ARIES (March 21 to April 19) Don’t gnash those pearly whites because you might have to delay your plans. This could give the Lucky Lamb a better perspective of what’s been done, and what still needs doing. TAURUS (April 20 to May 20) Scoring financial bull’s-eyes is easy for the focused Bovine who knows the ins and outs of the marketplace. But even with your success record, caution is still the watchword. GEMINI (May 21 to June 20) Watch that tendency to over-romanticize a situation that should be given closer scrutiny. Better to be suspicious now and ask for an explanation, or face a sad surprise later. CANCER (June 21 to July 22) Bruised selfconfidence can make things difficult unless you accept the fact that you have what it takes. Ignore the critics and concentrate on believing in yourself. Good luck. LEO (July 23 to August 22) Congratulations on what you’ve accomplished. But this is no time to curl up for some serious catnapping. Your rivals are probably already working on plans to overtake your lead. VIRGO (August 23 to September 22) Your adventurous side wants to play a more dominant role this week, and you might want to oblige. Try to arrange for some getaway time with that special person. LIBRA (September 23 to October 22) Taking logical approaches to pesky workplace issues can help resolve even long-standing problems. A shift in policy might catch you by surprise. Be alert to signs of change. SCORPIO (October 23 to November 21) Your kindness and compassion are exactly what are needed in dealing with an awkward situation in the early part of the week. Share the weekend fun with family and friends. SAGITTARIUS (November 22 to December 21) Keeping your focus straight and true is a good way of getting your points across. Save any variations for a later time. The musical arts are important this weekend. CAPRICORN (December 22 to January 19) Reject advice to cut corners in reaching your goal. Better to take a little more time to do the job as you promised. You’ll gain new respect for your honesty and integrity. AQUARIUS (January 20 to February 18) Don’t allow a troublesome situation to grow so big that it will be increasingly difficult to deal with. The sooner you speak up, the sooner everyone will be able to benefit. PISCES (February 19 to March 20) Confronting someone who is making a lot of mistakes could be the kindest thing you can do both for that person and for anyone who could be adversely affected by the errors. BORN THIS WEEK: You absolutely glow when you see beautiful things, and everyone around you is warmed by your light.
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1. IBM 2. 212 degrees 3. A timid person 4. A raven and a dove 5. “Lyin’ Eyes” by the Eagles 6. El Greco 7. 5,500 miles 8. John Ford, who won four 9. Hattie Caraway of Arkansas 10. Eight
1. He won seven of each. 2. Mike Schmidt hit 48 for Philadelphia in 1980; Adrian Beltre did the same for the Los Angeles Dodgers in 2004. 3. Eight times in the 10-year period. 4. He replaced Larry O’Brien in 1984. 5. Pavel Bure had 110 points in 1992-93. 6. Figure skater Robin Cousins in 1980. 7. Billy Mayfair, at the Nissan Open in 1998.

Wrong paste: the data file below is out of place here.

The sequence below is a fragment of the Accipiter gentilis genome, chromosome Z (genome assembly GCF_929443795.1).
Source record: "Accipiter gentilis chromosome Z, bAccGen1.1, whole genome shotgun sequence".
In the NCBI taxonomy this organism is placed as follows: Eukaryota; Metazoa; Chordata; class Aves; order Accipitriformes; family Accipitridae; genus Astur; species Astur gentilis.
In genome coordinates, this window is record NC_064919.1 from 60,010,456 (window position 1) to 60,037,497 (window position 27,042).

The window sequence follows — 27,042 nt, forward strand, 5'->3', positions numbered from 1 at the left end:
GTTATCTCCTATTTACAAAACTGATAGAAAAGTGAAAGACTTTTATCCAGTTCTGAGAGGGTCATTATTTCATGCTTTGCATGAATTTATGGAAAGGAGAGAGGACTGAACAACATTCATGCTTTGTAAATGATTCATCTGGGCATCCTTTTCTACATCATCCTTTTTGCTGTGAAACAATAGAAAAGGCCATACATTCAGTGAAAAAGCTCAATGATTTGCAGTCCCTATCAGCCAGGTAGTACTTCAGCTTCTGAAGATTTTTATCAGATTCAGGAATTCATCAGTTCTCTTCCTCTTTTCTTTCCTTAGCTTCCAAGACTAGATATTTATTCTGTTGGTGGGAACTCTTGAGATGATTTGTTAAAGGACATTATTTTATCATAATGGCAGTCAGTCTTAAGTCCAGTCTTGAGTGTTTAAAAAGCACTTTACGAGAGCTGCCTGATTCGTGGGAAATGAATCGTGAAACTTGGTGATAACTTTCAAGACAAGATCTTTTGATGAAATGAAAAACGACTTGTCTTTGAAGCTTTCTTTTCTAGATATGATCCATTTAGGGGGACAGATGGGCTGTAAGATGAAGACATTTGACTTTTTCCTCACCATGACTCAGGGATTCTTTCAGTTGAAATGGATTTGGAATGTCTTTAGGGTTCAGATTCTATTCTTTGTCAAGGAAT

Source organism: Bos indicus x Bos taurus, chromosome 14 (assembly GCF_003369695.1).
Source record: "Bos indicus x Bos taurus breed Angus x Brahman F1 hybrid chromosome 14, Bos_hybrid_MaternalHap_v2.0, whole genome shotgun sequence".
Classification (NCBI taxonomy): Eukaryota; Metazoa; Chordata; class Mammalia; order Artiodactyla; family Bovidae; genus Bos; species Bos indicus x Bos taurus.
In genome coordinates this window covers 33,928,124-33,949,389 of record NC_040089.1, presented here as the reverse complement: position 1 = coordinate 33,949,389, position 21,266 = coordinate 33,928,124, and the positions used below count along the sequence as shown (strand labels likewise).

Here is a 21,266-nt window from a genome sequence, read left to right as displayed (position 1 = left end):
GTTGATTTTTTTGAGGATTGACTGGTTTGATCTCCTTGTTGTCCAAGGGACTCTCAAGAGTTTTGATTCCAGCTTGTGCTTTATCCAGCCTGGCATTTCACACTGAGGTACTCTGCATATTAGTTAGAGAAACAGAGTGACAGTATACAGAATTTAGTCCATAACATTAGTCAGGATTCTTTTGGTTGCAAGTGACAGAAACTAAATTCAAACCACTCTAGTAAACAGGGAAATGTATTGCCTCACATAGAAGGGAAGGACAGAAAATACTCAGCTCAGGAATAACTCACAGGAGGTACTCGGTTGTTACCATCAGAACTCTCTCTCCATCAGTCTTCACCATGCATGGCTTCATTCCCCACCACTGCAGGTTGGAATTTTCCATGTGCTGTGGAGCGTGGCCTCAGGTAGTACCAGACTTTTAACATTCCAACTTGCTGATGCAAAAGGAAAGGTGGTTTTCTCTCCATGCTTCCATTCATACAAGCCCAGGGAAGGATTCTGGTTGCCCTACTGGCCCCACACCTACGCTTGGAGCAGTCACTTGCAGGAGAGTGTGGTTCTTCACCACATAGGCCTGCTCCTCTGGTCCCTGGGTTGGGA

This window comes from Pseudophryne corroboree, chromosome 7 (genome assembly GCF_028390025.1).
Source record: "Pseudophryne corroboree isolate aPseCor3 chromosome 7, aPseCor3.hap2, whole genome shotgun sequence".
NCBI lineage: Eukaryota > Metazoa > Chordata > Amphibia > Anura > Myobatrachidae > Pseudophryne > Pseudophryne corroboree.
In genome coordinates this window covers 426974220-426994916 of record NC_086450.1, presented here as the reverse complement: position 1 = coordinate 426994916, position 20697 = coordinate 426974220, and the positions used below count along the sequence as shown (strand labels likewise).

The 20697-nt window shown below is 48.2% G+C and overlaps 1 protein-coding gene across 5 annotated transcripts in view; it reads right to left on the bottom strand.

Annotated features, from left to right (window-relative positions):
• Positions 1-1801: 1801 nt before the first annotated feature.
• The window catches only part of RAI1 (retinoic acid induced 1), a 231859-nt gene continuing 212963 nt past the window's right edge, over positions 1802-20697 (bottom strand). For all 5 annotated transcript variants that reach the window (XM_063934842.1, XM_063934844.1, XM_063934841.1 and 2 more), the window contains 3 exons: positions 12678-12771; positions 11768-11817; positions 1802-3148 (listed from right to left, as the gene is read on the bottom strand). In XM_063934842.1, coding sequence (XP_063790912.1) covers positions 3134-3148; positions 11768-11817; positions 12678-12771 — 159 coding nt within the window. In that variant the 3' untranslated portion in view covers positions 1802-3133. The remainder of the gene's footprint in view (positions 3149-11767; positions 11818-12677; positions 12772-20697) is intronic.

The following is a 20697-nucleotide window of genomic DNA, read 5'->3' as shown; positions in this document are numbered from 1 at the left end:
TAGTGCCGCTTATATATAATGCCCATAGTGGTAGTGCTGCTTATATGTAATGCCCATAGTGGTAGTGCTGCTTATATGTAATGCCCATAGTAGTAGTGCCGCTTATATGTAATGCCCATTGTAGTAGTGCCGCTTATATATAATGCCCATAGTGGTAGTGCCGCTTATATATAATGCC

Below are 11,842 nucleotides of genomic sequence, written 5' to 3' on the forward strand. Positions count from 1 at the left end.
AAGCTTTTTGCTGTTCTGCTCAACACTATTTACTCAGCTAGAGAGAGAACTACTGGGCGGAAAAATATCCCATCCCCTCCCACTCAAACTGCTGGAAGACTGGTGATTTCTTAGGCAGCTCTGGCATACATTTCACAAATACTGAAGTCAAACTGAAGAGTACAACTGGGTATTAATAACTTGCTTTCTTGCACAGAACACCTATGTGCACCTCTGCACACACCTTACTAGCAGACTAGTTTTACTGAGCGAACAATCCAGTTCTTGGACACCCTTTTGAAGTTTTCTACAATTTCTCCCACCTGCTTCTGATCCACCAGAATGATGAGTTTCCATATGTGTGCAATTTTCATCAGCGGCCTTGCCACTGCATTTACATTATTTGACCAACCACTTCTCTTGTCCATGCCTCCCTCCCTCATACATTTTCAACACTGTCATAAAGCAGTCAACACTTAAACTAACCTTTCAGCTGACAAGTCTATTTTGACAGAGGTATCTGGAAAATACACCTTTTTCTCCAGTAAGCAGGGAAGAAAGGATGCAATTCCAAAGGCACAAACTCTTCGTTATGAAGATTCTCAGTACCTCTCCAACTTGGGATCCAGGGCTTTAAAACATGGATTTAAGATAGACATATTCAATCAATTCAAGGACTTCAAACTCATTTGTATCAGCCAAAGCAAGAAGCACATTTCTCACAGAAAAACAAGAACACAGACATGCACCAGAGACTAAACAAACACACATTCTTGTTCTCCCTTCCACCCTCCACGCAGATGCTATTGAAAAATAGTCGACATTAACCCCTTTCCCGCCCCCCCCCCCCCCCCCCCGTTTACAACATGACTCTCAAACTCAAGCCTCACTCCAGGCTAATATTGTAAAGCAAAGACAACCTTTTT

1) Old; 2) Stephen; 3) Eutychus; 4) Liberty; 5) Philipi; 6) Aquila
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Bronze Medallions for Veterans Graves
When a veteran is buried in a national or state veterans cemetery, the grave has a government-issued marble or granite headstone or a marker. But the graves of veterans who are buried in private cemeteries without the government headstone often don’t indicate that the deceased was a veteran. This easily can be rectified now. The Department of Veterans Affairs has bronze medallions that can be affixed to privately purchased headstones or markers of those veterans. Eligibility is for veterans who died on or after Nov. 1, 1990, are buried in a private cemetery and who did not receive a government-issued headstone or marker. The bronze medallions come in three sizes: 5 inches, 3 inches and 1-1/2 inches in width and include a kit (hardware, adhesive) used to attach the medallion to an existing headstone or grave marker. It is also suitable for a mausoleum or columbarium niche cover. Each includes the word VETERAN and the branch of service. There’s no specific application yet (one is being created), so for now use VA Form 40-1330 Application for Standard Government Headstone or Marker. (Leave block 11 blank. Use block 27 to describe the medallion being requested, for example “Medallion 3 inch”). Only next of kin can apply, but the next of kin list goes by lineage: surviving spouse, children by age, parents (biological, adoptive, step, foster), brothers/sisters (half, step), grandparents, grandchildren, uncles, aunts and others down the family tree. Additionally, a person authorized in writing by the next of kin or a personal representative authorized in writing by the decedent also can order the marker. For more instructions on getting a medallion, go to www.cem.va.gov/hm_hm.asp or call Memorial Programs Service 1-800-697-6947.